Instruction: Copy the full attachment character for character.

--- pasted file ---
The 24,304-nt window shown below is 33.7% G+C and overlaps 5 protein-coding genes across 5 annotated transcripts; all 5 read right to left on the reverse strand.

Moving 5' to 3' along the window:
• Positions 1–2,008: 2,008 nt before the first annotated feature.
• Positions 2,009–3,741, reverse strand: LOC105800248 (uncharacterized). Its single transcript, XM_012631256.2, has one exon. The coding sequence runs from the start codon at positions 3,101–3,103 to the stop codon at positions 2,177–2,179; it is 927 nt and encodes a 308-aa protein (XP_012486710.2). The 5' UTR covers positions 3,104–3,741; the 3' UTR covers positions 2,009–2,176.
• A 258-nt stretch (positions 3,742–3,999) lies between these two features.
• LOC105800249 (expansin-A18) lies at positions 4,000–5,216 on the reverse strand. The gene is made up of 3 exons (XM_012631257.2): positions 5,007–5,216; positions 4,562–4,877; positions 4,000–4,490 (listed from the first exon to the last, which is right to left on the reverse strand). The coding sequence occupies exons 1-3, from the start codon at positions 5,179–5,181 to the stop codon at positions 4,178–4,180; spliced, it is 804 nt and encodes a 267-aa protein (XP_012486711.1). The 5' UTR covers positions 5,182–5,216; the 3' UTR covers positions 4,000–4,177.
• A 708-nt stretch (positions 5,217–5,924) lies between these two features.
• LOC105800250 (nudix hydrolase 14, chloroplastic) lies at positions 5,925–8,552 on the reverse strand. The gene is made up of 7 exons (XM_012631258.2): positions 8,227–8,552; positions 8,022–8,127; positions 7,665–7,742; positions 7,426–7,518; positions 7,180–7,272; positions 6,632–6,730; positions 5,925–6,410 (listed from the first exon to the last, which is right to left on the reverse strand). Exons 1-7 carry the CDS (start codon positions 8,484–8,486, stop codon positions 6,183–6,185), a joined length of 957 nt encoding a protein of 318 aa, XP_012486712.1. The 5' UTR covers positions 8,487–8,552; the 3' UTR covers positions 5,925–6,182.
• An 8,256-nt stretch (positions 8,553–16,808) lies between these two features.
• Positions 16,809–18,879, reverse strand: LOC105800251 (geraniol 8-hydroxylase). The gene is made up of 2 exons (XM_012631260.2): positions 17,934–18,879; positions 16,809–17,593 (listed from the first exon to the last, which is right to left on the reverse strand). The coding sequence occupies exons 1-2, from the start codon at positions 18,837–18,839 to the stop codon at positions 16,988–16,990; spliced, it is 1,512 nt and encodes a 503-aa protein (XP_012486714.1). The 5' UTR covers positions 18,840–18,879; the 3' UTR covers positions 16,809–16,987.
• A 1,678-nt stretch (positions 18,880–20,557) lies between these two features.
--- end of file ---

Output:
The 24,304-nt window shown below is 33.7% G+C and overlaps 5 protein-coding genes across 5 annotated transcripts; all 5 read right to left on the reverse strand.

Moving 5' to 3' along the window:
• Positions 1–2,008: 2,008 nt before the first annotated feature.
• Positions 2,009–3,741, reverse strand: LOC105800248 (uncharacterized). Its single transcript, XM_012631256.2, has one exon. The coding sequence runs from the start codon at positions 3,101–3,103 to the stop codon at positions 2,177–2,179; it is 927 nt and encodes a 308-aa protein (XP_012486710.2). The 5' UTR covers positions 3,104–3,741; the 3' UTR covers positions 2,009–2,176.
• A 258-nt stretch (positions 3,742–3,999) lies between these two features.
• LOC105800249 (expansin-A18) lies at positions 4,000–5,216 on the reverse strand. The gene is made up of 3 exons (XM_012631257.2): positions 5,007–5,216; positions 4,562–4,877; positions 4,000–4,490 (listed from the first exon to the last, which is right to left on the reverse strand). The coding sequence occupies exons 1-3, from the start codon at positions 5,179–5,181 to the stop codon at positions 4,178–4,180; spliced, it is 804 nt and encodes a 267-aa protein (XP_012486711.1). The 5' UTR covers positions 5,182–5,216; the 3' UTR covers positions 4,000–4,177.
• A 708-nt stretch (positions 5,217–5,924) lies between these two features.
• LOC105800250 (nudix hydrolase 14, chloroplastic) lies at positions 5,925–8,552 on the reverse strand. The gene is made up of 7 exons (XM_012631258.2): positions 8,227–8,552; positions 8,022–8,127; positions 7,665–7,742; positions 7,426–7,518; positions 7,180–7,272; positions 6,632–6,730; positions 5,925–6,410 (listed from the first exon to the last, which is right to left on the reverse strand). Exons 1-7 carry the CDS (start codon positions 8,484–8,486, stop codon positions 6,183–6,185), a joined length of 957 nt encoding a protein of 318 aa, XP_012486712.1. The 5' UTR covers positions 8,487–8,552; the 3' UTR covers positions 5,925–6,182.
• An 8,256-nt stretch (positions 8,553–16,808) lies between these two features.
• Positions 16,809–18,879, reverse strand: LOC105800251 (geraniol 8-hydroxylase). The gene is made up of 2 exons (XM_012631260.2): positions 17,934–18,879; positions 16,809–17,593 (listed from the first exon to the last, which is right to left on the reverse strand). The coding sequence occupies exons 1-2, from the start codon at positions 18,837–18,839 to the stop codon at positions 16,988–16,990; spliced, it is 1,512 nt and encodes a 503-aa protein (XP_012486714.1). The 5' UTR covers positions 18,840–18,879; the 3' UTR covers positions 16,809–16,987.
• A 1,678-nt stretch (positions 18,880–20,557) lies between these two features.